Why Africa’s free trade agreement could be problematic for Egypt’s textile industry

Cairo Dyehouse, El Fasla Magazine

When Sierra Leone and the Sahrawi Republic ratified the African Continental Free Trade Agreement (AfCFTA) in April, the world’s biggest free trade bloc was officially brought to life and launched into its implementation phase. The two countries were the 21st and 22nd to ratify the agreement in the African Union (AU). The landmark agreement, which could potentially create a $3.4 trillion free trade zone, was launched in an official capacity by the union’s leaders at the AU summit in Niger in July.

As it stands, 54 countries have signed the agreement, including the initially-reluctant Nigeria – the continent’s biggest economy. Earlier this year, Africa’s second and third biggest economies – South Africa and Egypt – ratified the agreement, and are particularly poised to leverage the free trade zone on account of their diverse economies and relatively well-developed infrastructure. However, what may be good news for many modernized industries in both countries could prove lethal to others, at the forefront of which is Egypt’s heavily protected textile industry.

The status of Egypt’s textile industry
Now synonymous with struggle, the textile industry is one of the country’s oldest and biggest. Textile and apparel factories, which totaled 7,413 (2016), export products worth $2.7 billion (2017, including cotton exports) and employ over half a million Egyptians, not to mention cotton farmers and workers in other adjacent industries. In the golden days of Egyptian cotton, the industry dominated the country’s economy, but has since witnessed rapid deterioration on account of neglected upgrades to its infrastructure, lesser government protection (i.e. lesser tariffs on foreign products) and fierce competition by cheaper apparel from countries like China – infamous for drowning foreign markets in cheap products to undermine competition.

The AfCFTA is set to face many obstacles en-route to full economic integration across the continent; however, if fully realized and committed to, it could deal the final blow to the local industry.

How Ethiopia benefitted from the AfCFTA
The case cannot be made clearer than by putting the lens on Ethiopia, which ratified the AfCFTA last March and is also becoming an increasingly active player in the global textile industry. With plans to exponentially expand its textile exports to $30 billion in 2030, the 56-million nation boasts of a number of factors that make it especially attractive to foreign textile investors – namely Chinese and Indian. With increased labor costs in both countries – which is also the case in neighboring Bangladesh, Vietnam and Indonesia – said investors are looking to Ethiopia for its huge production potential and market, liberalized economy, easy access to land and raw material and an average monthly pay for a factory worker of $50 per month, as reported by Textile Today.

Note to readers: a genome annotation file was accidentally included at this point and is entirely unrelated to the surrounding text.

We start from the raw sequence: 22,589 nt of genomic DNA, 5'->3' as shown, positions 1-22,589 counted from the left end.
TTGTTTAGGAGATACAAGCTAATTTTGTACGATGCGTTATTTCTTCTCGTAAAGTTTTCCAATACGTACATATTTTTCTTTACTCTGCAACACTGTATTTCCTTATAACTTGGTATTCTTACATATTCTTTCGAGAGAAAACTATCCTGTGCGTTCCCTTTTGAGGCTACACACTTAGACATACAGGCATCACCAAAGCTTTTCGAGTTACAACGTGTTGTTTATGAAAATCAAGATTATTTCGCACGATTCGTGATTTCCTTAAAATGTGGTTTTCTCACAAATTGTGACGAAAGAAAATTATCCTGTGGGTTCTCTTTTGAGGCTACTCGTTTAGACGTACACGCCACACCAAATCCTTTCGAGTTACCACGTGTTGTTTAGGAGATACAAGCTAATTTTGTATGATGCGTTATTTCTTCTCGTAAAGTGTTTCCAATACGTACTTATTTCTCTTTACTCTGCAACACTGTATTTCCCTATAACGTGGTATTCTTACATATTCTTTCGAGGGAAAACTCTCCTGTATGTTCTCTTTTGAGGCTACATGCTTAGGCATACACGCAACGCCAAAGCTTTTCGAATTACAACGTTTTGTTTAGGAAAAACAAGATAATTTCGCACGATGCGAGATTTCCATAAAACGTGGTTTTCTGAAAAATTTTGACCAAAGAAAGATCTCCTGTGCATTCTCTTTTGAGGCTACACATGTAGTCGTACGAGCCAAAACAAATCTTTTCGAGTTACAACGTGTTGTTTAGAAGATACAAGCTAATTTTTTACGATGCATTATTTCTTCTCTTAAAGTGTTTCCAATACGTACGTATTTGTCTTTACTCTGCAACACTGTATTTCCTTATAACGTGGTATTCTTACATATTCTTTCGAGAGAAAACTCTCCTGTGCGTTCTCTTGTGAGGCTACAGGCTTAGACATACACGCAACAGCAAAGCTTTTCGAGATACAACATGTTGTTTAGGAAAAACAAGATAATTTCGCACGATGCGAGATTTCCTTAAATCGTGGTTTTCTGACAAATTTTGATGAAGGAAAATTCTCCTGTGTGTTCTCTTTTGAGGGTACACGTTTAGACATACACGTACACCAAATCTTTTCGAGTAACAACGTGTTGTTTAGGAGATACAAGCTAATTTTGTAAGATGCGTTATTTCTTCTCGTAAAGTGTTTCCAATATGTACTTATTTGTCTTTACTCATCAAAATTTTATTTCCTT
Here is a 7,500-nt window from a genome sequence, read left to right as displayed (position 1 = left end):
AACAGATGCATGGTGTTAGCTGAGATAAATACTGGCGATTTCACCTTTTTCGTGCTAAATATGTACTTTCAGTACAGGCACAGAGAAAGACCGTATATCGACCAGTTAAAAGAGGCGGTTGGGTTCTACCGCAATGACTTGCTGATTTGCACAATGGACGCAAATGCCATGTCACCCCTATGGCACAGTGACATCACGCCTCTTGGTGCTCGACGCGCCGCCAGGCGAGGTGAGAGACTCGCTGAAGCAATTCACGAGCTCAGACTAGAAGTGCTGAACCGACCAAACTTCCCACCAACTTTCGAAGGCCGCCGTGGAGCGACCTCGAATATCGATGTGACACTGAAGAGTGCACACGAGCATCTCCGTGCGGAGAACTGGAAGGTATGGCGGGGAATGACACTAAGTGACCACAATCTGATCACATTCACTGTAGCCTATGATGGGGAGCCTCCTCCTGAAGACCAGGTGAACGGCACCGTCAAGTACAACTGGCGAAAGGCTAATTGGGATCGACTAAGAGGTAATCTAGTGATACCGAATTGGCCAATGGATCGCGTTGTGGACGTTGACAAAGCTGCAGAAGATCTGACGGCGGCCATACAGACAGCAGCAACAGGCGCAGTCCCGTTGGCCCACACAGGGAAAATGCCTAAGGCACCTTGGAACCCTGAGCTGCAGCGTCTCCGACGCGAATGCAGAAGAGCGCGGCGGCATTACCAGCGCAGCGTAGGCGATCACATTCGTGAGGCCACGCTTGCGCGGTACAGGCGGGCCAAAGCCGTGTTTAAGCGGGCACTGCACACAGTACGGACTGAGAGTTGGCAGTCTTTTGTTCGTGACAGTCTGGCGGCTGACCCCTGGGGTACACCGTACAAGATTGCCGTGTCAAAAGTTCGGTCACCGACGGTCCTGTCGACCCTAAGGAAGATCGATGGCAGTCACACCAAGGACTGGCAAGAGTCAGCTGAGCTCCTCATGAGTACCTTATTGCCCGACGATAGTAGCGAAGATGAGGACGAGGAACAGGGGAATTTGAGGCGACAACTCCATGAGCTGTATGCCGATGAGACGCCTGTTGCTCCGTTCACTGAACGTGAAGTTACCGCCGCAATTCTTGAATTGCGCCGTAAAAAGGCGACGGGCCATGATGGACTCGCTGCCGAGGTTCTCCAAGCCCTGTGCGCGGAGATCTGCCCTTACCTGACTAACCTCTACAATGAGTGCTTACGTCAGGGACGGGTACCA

How Egypt will be affected – and how it could mitigate the negative impact
If the AfCFTA happens to become fully realized by 2030, as well as Ethiopia’s ambitious plan for its textile industry, its Egyptian counterpart could witness its demise. However, not to paint a grim picture, the scenario can be averted.

Egypt’s industry, in which 70% of factories are in need of dire upgrades, still holds many advantages over Ethiopia and other African nations. Egypt’s huge production capacity, bigger home market and higher average income mean that if Egypt is to move forward with a fully-realized development vision for its industry, it could position itself to not only avoid the looming crisis, but potentially turn it into a success story.

However, a lot needs to be done and could potentially come at a great cost. In this case, it is called opportunity cost: what you need to pay upfront to achieve grassroots development.

The Egyptian government recently announced a LE20 billion plan to boost the industry, merging the 32 public sector textile companies into only ten companies to increase the sector’s efficiency. Each one of the companies would have a comparative advantage, as put by Egypt’s Prime Minister Moustafa Madbouly. The five-year plan will include increasing cotton production, introducing cheaper and more in-demand types of cotton and upgrading textile and apparel production facilities. While ambitious and potentially helpful to strengthening the struggling industry, the plan falls short in providing a long-term growth strategy compared to Ethiopia’s.

But with only 175 textile units in its possession today, Egypt’s southern neighbor still has a long way to go.

Through serious structural reform, upgrading facilities and product quality and creative solutions to the industry’s ongoing struggles, it could be that Egypt will share the cake with Ethiopia, or even take the lead.

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